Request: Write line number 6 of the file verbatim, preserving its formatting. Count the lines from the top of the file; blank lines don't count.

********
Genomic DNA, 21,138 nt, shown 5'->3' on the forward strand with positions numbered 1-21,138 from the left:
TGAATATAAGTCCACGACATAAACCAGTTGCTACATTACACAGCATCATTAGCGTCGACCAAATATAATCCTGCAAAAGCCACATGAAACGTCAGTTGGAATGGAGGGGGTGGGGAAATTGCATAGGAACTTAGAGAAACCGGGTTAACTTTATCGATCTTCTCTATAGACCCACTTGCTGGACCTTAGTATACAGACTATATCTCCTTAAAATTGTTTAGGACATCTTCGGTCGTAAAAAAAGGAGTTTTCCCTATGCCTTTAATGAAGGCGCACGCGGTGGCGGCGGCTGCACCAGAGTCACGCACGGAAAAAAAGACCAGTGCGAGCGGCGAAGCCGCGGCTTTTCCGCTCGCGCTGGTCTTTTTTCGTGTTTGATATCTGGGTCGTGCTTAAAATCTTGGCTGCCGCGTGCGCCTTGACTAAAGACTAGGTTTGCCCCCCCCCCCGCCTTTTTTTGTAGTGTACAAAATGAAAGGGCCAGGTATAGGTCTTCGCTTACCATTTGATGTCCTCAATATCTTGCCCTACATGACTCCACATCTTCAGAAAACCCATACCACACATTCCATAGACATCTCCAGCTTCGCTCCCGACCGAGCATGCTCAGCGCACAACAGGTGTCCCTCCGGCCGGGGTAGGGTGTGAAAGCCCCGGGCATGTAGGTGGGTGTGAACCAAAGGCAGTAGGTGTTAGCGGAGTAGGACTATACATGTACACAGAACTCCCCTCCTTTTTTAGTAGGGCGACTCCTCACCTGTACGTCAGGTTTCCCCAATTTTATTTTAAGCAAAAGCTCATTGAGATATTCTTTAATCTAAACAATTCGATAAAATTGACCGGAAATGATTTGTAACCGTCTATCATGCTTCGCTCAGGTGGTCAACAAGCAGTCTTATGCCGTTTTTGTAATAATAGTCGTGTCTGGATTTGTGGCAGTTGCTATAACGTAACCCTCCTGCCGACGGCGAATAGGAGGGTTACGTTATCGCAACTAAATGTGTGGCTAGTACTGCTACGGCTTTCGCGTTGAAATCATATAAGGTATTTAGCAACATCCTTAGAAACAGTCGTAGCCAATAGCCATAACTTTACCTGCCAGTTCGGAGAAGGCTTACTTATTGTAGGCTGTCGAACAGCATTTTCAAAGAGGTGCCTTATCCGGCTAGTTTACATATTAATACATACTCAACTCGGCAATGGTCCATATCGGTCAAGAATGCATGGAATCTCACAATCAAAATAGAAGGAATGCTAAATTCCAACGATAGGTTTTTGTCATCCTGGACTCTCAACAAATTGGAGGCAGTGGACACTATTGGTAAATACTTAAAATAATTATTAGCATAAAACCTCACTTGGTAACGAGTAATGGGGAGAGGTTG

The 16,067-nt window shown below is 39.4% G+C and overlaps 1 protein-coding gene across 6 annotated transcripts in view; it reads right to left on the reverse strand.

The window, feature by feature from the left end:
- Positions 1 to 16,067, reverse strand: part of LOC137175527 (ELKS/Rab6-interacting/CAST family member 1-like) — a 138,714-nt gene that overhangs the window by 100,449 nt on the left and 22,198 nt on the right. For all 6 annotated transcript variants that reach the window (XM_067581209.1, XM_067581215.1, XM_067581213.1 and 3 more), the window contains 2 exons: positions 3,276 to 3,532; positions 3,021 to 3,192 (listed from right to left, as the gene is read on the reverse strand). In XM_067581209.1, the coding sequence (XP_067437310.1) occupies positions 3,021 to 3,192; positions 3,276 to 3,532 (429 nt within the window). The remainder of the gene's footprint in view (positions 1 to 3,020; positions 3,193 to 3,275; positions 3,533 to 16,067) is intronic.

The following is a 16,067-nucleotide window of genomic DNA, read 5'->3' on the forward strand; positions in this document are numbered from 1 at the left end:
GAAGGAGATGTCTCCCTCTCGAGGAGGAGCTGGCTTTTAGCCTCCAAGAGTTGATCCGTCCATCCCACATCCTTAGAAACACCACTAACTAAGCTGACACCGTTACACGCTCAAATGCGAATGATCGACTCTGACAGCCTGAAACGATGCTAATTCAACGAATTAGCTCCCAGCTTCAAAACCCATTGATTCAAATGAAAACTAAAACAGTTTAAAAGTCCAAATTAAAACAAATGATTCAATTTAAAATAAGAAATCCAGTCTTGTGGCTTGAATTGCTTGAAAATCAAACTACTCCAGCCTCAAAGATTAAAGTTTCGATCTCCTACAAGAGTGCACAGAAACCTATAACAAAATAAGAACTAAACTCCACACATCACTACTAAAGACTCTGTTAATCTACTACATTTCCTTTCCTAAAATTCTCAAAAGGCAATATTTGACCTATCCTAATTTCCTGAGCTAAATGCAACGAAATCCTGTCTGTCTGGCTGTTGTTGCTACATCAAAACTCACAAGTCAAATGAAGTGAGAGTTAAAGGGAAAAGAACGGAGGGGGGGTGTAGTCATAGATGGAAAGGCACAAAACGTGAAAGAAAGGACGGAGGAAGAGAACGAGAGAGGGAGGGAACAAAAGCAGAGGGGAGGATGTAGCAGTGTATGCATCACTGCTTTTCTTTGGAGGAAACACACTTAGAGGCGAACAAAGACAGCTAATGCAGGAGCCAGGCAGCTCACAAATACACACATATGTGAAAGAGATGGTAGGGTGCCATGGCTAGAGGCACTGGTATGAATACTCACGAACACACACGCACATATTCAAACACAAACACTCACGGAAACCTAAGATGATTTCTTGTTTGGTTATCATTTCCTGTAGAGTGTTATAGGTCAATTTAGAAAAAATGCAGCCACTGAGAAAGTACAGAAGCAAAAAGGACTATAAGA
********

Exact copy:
The following is a 16,067-nucleotide window of genomic DNA, read 5'->3' on the forward strand; positions in this document are numbered from 1 at the left end: